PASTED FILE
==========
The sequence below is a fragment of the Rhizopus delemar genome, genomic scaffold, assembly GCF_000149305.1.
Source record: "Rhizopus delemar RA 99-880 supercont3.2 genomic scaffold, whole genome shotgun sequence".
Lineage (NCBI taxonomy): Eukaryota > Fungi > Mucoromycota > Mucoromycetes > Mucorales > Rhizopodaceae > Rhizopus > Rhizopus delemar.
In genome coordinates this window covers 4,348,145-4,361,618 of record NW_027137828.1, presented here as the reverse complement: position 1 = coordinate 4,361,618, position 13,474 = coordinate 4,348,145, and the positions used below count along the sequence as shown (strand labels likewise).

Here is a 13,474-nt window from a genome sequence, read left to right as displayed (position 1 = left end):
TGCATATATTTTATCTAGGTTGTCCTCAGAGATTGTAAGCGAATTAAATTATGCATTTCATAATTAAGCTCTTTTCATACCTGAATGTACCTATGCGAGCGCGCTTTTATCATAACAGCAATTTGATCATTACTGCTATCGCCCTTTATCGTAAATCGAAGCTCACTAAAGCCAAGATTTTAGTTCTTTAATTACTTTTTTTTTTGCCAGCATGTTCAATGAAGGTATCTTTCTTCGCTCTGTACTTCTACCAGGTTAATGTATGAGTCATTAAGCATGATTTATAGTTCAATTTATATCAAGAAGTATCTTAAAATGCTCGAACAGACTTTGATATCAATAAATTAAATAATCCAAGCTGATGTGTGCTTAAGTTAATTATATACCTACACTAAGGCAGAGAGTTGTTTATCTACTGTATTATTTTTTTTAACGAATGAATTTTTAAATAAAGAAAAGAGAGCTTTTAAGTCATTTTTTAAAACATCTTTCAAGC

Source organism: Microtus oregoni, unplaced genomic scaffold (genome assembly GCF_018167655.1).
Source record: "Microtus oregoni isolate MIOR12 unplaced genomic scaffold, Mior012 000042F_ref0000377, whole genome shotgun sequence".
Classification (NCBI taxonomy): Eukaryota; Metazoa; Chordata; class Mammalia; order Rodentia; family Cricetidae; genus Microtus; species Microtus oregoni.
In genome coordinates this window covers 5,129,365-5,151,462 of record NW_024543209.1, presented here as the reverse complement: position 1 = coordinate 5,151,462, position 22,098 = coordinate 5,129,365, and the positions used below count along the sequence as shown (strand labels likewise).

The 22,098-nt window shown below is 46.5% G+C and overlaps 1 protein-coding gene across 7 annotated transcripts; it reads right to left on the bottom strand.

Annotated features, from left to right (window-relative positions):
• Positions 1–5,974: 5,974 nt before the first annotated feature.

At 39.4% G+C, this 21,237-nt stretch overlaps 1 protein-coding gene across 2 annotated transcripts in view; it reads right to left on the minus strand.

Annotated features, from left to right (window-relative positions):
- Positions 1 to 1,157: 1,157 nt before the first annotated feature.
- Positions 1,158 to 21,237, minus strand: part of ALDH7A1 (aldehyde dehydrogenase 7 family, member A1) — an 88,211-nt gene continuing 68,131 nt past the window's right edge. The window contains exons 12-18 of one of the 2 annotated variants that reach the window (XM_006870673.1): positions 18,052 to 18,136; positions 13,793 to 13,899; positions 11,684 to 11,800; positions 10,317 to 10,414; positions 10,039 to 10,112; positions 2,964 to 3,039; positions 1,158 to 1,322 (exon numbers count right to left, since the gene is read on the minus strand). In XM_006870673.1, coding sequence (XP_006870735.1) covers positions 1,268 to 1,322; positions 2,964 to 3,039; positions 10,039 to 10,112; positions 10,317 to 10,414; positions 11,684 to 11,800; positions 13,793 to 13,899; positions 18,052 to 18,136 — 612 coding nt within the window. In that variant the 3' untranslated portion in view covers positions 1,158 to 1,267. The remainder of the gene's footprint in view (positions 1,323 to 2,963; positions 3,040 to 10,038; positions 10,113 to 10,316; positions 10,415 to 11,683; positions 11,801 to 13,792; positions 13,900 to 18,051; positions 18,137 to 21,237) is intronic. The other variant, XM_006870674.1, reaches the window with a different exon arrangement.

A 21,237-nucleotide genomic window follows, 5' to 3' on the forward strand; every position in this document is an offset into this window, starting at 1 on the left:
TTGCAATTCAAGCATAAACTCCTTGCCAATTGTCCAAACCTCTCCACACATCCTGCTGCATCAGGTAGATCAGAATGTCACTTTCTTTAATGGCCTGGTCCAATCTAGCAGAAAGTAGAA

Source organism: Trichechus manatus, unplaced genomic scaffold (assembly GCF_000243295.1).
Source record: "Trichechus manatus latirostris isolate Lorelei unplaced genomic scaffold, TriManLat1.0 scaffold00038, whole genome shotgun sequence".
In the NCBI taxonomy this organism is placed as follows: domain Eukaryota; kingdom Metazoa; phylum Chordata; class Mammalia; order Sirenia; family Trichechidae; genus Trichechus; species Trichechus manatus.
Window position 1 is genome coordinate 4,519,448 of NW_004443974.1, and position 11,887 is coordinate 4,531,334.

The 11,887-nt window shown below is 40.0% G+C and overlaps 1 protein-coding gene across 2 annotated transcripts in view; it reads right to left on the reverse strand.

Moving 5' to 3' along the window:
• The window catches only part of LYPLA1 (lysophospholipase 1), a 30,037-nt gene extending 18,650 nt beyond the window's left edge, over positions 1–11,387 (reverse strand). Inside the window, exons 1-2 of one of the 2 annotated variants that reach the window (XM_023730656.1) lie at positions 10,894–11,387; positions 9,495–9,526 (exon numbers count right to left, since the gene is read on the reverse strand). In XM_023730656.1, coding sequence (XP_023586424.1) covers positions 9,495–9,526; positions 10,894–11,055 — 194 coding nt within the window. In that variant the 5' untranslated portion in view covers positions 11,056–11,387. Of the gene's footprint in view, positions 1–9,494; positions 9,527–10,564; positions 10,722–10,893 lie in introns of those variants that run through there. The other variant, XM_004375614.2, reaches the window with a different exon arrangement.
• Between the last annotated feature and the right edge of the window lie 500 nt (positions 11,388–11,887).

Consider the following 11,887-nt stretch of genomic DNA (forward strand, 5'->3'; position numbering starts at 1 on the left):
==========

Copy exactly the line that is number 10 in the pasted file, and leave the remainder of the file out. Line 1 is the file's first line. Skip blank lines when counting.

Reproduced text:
In genome coordinates this window covers 5,129,365-5,151,462 of record NW_024543209.1, presented here as the reverse complement: position 1 = coordinate 5,151,462, position 22,098 = coordinate 5,129,365, and the positions used below count along the sequence as shown (strand labels likewise).